Saturday, January 26, 2013

Week 2, Part 2: Evaluating a non-ESL website

At the end of class last Wednesday I worked with Jena and Nourredine to come up with a list of criteria for evaluating a non-ESL website.  We have all used news clips (from websites such as CNN or YouTube) in our classes, so we decided to consider some criteria for evaluating authentic videos for listening activities.

Here's our list of evaluation criteria:
Vocabulary, speed/pace, voice clarity/background noise, interest level, content, authenticity, register, length, cultural awareness, visuals (visual input in a video may give viewers too much information, so that they can figure out the story line without having to listen to the dialogue, or there may be no visuals to support comprehension), copyright

I went to and clicked on one of the top stories: "How America's top general came to endorse women in combat."  You can find the video here:

I chose to evaluate this video because it's something I would have clicked on last summer while teaching a PIE level 3 CBI class on protests.  One of our units was on the fight for gender equality, and we were always looking for video clips to show in class.  Although the story relates to class and CNN provides authentic listening material, this particular clip is not one I would use in class, and here's why:

Content: The topic of this piece is what drew me to it.  It relates to the content students are covering in class.  However, a major issue associated with women in combat is sexual assault.  I'm not sure I'd want to tackle the topic of sexual assault with level 3 students.  Additionally, this piece is a debate.  In making their arguments, both women bring up issues that students may not be familiar with (even I would need to do some research to be able to catch everyone up on the issues, and I don't think that's a productive use of time).  Also, the fact that this is a debate means the conversation got heated at times, and...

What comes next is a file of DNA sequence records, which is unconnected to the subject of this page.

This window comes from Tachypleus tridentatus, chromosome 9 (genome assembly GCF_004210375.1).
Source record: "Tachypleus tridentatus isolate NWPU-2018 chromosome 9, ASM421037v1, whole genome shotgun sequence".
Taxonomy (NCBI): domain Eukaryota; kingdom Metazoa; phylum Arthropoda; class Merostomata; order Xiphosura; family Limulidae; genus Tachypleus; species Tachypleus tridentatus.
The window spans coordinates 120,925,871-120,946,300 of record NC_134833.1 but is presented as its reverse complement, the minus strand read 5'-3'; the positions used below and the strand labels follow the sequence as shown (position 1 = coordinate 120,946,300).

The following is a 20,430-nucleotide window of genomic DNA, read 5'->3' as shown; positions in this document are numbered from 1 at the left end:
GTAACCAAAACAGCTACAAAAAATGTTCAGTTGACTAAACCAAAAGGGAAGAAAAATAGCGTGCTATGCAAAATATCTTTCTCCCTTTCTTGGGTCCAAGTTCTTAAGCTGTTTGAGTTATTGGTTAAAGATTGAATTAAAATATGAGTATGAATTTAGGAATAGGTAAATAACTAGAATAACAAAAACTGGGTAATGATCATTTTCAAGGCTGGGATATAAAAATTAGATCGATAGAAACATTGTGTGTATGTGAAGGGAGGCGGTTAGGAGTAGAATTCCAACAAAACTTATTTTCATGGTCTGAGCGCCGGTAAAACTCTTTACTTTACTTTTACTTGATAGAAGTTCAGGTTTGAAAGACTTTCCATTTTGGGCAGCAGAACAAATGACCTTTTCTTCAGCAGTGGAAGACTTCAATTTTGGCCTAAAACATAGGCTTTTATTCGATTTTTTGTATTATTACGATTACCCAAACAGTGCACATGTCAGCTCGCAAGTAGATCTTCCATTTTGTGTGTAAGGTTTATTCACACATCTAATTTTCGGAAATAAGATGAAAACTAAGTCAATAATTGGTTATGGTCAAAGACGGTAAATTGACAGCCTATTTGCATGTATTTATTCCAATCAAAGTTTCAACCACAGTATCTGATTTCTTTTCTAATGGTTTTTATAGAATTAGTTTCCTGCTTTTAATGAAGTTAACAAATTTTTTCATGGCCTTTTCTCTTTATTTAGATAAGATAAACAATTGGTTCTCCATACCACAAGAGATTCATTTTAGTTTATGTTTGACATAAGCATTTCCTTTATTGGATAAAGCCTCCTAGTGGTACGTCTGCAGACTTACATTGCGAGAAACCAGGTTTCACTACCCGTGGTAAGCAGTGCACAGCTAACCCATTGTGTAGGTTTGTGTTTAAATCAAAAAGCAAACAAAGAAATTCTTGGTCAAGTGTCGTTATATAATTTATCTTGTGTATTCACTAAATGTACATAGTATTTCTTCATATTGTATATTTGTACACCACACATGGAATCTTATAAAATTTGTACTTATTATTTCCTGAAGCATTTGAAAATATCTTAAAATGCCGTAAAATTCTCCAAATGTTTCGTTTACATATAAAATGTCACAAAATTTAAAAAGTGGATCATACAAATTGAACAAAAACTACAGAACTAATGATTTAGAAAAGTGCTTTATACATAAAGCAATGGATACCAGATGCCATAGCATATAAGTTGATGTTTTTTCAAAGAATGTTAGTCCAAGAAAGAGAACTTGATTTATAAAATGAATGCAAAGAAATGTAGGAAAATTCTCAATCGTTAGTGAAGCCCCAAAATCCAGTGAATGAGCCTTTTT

Pace: ... the conversation was often fast-paced.  Although the video had a professional quality without distracting background noise, the speed of speech may have been difficult for level 3 students to comprehend.

Visuals: The pace was quick, and there were few visuals that would aid in comprehension.

Cultural awareness: In the midst of the debate, one woman says, "that's the approach they've taken in Iran or Saudi Arabia.  I don't think that's where we want to go in America." This could be insulting to students from Saudi Arabia.

Length: The video is almost 8 minutes.  That's a bit long for class use.  I usually try to find clips that are no longer than 3 or 4 minutes.  If I were to use only part of the video, I could use the first 30 seconds (before the debate begins) just to introduce students to the topic. However, it would probably be wise to return to the drawing board and look for a more appropriate clip.

1 comment:

  1. I like this idea, of evaluating an example of content specifically and the medium in general. It also looks like you've developed the rubric a bit more. I have a few questions about your experience with videos and CNN:

    Are subtitles an option for CNN's videos?

    In your experience what sort of visual aids would help with comprehension?